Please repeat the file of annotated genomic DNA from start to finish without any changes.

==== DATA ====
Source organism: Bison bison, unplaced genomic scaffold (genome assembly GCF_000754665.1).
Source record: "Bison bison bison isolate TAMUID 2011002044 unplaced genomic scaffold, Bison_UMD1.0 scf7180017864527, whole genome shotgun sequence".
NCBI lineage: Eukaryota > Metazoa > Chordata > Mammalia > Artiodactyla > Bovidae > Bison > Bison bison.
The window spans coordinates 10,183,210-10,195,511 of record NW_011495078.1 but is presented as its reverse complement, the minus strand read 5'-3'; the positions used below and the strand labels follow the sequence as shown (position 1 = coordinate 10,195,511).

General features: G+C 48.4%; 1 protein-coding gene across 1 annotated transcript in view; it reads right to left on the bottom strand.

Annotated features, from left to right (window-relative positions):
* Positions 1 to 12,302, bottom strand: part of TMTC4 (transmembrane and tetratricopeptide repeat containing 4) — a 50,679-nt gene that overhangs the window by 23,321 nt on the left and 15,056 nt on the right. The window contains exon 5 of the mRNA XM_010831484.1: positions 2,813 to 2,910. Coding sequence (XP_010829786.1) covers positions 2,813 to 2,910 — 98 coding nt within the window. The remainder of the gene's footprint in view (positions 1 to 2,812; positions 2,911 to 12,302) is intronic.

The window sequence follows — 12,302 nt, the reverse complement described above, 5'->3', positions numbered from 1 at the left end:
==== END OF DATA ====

Source organism: Bison bison, unplaced genomic scaffold (genome assembly GCF_000754665.1).
Source record: "Bison bison bison isolate TAMUID 2011002044 unplaced genomic scaffold, Bison_UMD1.0 scf7180017864527, whole genome shotgun sequence".
NCBI lineage: Eukaryota > Metazoa > Chordata > Mammalia > Artiodactyla > Bovidae > Bison > Bison bison.
The window spans coordinates 10,183,210-10,195,511 of record NW_011495078.1 but is presented as its reverse complement, the minus strand read 5'-3'; the positions used below and the strand labels follow the sequence as shown (position 1 = coordinate 10,195,511).

General features: G+C 48.4%; 1 protein-coding gene across 1 annotated transcript in view; it reads right to left on the bottom strand.

Annotated features, from left to right (window-relative positions):
* Positions 1 to 12,302, bottom strand: part of TMTC4 (transmembrane and tetratricopeptide repeat containing 4) — a 50,679-nt gene that overhangs the window by 23,321 nt on the left and 15,056 nt on the right. The window contains exon 5 of the mRNA XM_010831484.1: positions 2,813 to 2,910. Coding sequence (XP_010829786.1) covers positions 2,813 to 2,910 — 98 coding nt within the window. The remainder of the gene's footprint in view (positions 1 to 2,812; positions 2,911 to 12,302) is intronic.

The window sequence follows — 12,302 nt, the reverse complement described above, 5'->3', positions numbered from 1 at the left end: